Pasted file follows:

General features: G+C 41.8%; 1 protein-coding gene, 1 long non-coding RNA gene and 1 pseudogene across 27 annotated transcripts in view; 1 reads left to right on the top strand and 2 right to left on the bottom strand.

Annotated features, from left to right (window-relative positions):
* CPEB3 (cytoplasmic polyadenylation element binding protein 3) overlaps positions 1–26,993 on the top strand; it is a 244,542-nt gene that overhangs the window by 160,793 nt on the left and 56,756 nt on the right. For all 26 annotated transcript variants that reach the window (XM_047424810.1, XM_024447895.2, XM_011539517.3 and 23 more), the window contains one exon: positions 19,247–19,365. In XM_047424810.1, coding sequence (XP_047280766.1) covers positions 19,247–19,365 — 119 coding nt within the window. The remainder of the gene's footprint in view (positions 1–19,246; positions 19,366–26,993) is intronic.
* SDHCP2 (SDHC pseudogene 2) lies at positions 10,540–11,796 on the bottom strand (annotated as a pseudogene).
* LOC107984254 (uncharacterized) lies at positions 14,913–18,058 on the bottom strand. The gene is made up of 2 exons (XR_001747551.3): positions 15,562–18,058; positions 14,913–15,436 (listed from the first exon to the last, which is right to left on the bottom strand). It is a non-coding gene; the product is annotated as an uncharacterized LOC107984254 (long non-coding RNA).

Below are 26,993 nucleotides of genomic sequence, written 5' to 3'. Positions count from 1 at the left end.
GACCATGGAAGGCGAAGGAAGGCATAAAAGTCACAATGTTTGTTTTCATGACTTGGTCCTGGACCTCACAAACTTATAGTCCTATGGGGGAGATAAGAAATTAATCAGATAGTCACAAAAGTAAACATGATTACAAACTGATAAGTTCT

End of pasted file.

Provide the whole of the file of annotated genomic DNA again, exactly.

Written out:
General features: G+C 41.8%; 1 protein-coding gene, 1 long non-coding RNA gene and 1 pseudogene across 27 annotated transcripts in view; 1 reads left to right on the top strand and 2 right to left on the bottom strand.

Annotated features, from left to right (window-relative positions):
* CPEB3 (cytoplasmic polyadenylation element binding protein 3) overlaps positions 1–26,993 on the top strand; it is a 244,542-nt gene that overhangs the window by 160,793 nt on the left and 56,756 nt on the right. For all 26 annotated transcript variants that reach the window (XM_047424810.1, XM_024447895.2, XM_011539517.3 and 23 more), the window contains one exon: positions 19,247–19,365. In XM_047424810.1, coding sequence (XP_047280766.1) covers positions 19,247–19,365 — 119 coding nt within the window. The remainder of the gene's footprint in view (positions 1–19,246; positions 19,366–26,993) is intronic.
* SDHCP2 (SDHC pseudogene 2) lies at positions 10,540–11,796 on the bottom strand (annotated as a pseudogene).
* LOC107984254 (uncharacterized) lies at positions 14,913–18,058 on the bottom strand. The gene is made up of 2 exons (XR_001747551.3): positions 15,562–18,058; positions 14,913–15,436 (listed from the first exon to the last, which is right to left on the bottom strand). It is a non-coding gene; the product is annotated as an uncharacterized LOC107984254 (long non-coding RNA).

Below are 26,993 nucleotides of genomic sequence, written 5' to 3'. Positions count from 1 at the left end.
GACCATGGAAGGCGAAGGAAGGCATAAAAGTCACAATGTTTGTTTTCATGACTTGGTCCTGGACCTCACAAACTTATAGTCCTATGGGGGAGATAAGAAATTAATCAGATAGTCACAAAAGTAAACATGATTACAAACTGATAAGTTCT